May is MENTAL HEALTH MONTH at DADDY (and also in the wider world, too!). We’re getting up close and personal about what happens when we cross the self-protective lines we set for ourselves, as well as chatting about therapy, stress, anxiety and more.
I was crying in my office again. And not for the last time. The work wouldn’t stop and I was feeling overwhelmed, but I knew I had more hours to put in. That part I was used to. Over the years I had done everything from cancelling evening plans and vacations with friends to locking myself away with my laptop during my sister’s bachelorette party – all to keep working. But these tears were for the words I had just written describing my biggest client:
“The [REDACTED] product range includes pistols, submachine guns, assault rifles, precision rifles, and machine guns...”
Few people understand what I used to do as a corporate lawyer. Other than my colleagues and our clients, even other lawyers would yawn when I started to talk about bonds and yields and balance sheets. Explaining that I worked for global banks and hedge funds to non-lawyers made them politely nod and walk away or engage me in boring conversations that I wanted to avoid too.
On the rare occasions that I got to socialize and try to have sex with people, I chose not to talk about my job. It already took up most of my days and nights and nonexistent weekends. Saying I was a lawyer guaranteed that I would go home alone, so I channeled Miranda from “Sex and the City”, another corporate law career woman, and lied:
“What do you do?”
“I’m a writer.”
It was *technically* true. And that’s what made me a good lawyer – manipulating words to find whatever I wanted them to say. After graduating from law school I specifically chose corporate law because I didn’t want to deal with people and their problems. Criminal law, whether as prosecutor or defender, meant taking on the messy parts of people’s lives and not getting paid very much. Hundreds of thousands of dollars in debt thanks to my degrees from #1 American College and Top Five American Law School, I couldn’t afford to be a good guy in a bad suit. I wanted to be a bad guy in a good one.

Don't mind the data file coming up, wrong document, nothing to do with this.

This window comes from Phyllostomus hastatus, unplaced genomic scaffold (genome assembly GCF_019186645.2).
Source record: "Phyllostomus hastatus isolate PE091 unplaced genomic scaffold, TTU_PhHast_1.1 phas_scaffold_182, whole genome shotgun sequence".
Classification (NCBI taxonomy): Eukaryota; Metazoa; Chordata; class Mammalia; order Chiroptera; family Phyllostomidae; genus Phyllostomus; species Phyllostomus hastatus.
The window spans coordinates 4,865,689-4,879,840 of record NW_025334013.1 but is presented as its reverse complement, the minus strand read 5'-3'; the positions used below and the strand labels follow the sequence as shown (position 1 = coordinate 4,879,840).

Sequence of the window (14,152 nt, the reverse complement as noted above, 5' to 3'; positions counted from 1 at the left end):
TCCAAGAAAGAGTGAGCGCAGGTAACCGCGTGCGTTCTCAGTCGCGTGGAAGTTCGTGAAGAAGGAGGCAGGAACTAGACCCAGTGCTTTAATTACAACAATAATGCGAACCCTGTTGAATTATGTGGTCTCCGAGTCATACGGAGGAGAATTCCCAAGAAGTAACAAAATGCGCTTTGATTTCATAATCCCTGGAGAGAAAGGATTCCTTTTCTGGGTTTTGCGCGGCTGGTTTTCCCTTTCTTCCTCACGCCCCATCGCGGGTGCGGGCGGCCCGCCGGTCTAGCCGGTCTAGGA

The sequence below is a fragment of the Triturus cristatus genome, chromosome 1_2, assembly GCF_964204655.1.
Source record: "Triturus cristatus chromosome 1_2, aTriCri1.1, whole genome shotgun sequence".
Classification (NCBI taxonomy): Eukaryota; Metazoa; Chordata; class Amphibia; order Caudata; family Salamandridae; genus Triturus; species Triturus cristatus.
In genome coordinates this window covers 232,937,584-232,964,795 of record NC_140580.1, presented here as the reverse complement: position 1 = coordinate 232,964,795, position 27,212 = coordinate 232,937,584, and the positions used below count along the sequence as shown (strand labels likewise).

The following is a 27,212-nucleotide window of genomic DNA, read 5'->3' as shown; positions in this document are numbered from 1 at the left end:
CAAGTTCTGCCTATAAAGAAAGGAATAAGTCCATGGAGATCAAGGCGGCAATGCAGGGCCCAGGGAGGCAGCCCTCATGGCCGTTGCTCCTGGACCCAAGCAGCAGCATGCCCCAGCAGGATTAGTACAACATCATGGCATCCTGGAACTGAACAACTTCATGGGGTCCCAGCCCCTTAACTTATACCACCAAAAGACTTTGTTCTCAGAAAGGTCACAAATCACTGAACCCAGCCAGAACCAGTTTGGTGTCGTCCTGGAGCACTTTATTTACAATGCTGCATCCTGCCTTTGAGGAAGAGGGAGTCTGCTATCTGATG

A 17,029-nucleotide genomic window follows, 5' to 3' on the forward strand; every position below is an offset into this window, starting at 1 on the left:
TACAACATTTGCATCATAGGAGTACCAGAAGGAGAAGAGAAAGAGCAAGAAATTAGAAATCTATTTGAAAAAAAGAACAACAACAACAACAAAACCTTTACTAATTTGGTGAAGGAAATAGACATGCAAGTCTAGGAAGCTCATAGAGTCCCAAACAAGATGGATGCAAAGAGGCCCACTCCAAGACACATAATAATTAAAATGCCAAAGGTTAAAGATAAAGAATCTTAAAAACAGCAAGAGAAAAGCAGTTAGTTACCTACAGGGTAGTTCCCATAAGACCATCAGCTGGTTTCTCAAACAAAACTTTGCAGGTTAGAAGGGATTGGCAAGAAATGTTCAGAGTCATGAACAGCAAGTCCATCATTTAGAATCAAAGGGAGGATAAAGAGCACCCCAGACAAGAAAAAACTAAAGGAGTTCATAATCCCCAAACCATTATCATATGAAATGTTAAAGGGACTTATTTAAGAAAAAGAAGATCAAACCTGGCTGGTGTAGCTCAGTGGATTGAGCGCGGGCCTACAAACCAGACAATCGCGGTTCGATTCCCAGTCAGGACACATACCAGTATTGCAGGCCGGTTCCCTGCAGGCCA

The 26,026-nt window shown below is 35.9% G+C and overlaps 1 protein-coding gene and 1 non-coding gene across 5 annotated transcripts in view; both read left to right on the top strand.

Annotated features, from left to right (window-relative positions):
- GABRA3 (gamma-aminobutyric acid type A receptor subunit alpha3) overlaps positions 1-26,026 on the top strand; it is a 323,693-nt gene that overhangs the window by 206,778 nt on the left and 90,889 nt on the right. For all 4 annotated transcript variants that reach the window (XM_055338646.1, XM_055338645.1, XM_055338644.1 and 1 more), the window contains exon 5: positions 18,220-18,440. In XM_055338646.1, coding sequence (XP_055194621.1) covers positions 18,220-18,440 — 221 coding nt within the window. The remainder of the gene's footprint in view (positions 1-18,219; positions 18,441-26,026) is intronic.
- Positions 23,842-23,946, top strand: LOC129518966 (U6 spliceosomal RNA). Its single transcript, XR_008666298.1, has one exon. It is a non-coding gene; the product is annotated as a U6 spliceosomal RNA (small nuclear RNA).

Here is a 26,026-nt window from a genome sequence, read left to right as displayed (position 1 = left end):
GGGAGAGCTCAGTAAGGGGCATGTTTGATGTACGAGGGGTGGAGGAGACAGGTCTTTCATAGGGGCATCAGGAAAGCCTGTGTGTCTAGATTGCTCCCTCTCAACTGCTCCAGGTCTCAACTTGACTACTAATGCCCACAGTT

What did I do, exactly? Whatever my supervisors told me. As a junior lawyer in New York I didn’t get to choose which clients I worked for, but if you’re outraged by the Panama Papers or don’t understand why global firms like Amazon barely pay taxes, blame me. The bonds I helped sell allowed my clients to “minimize their tax burden” in “low-tax jurisdictions.” A few million tucked away offshore over here, more than a billion stashed away over there. Zeros didn’t matter when it was just numbers on a page.
The story behind those pages should have, but I was just doing my job. I did a handful of deals for domestic companies in America and then dozens more internationally once I moved to London. The clients and languages changed, but the bonds and currencies stayed the same. I can’t trash any of my former clients since I am still *technically* a lawyer, but looking back it was a who’s who of Dr. Evils: industrial agriculturalists, oil drillers, and arms dealers.
In boardrooms from the Midwest to the Middle East I wore my best suits to do the work that people I meet now would consider to be my worst. I wasn’t “following orders,” I was just doing my job.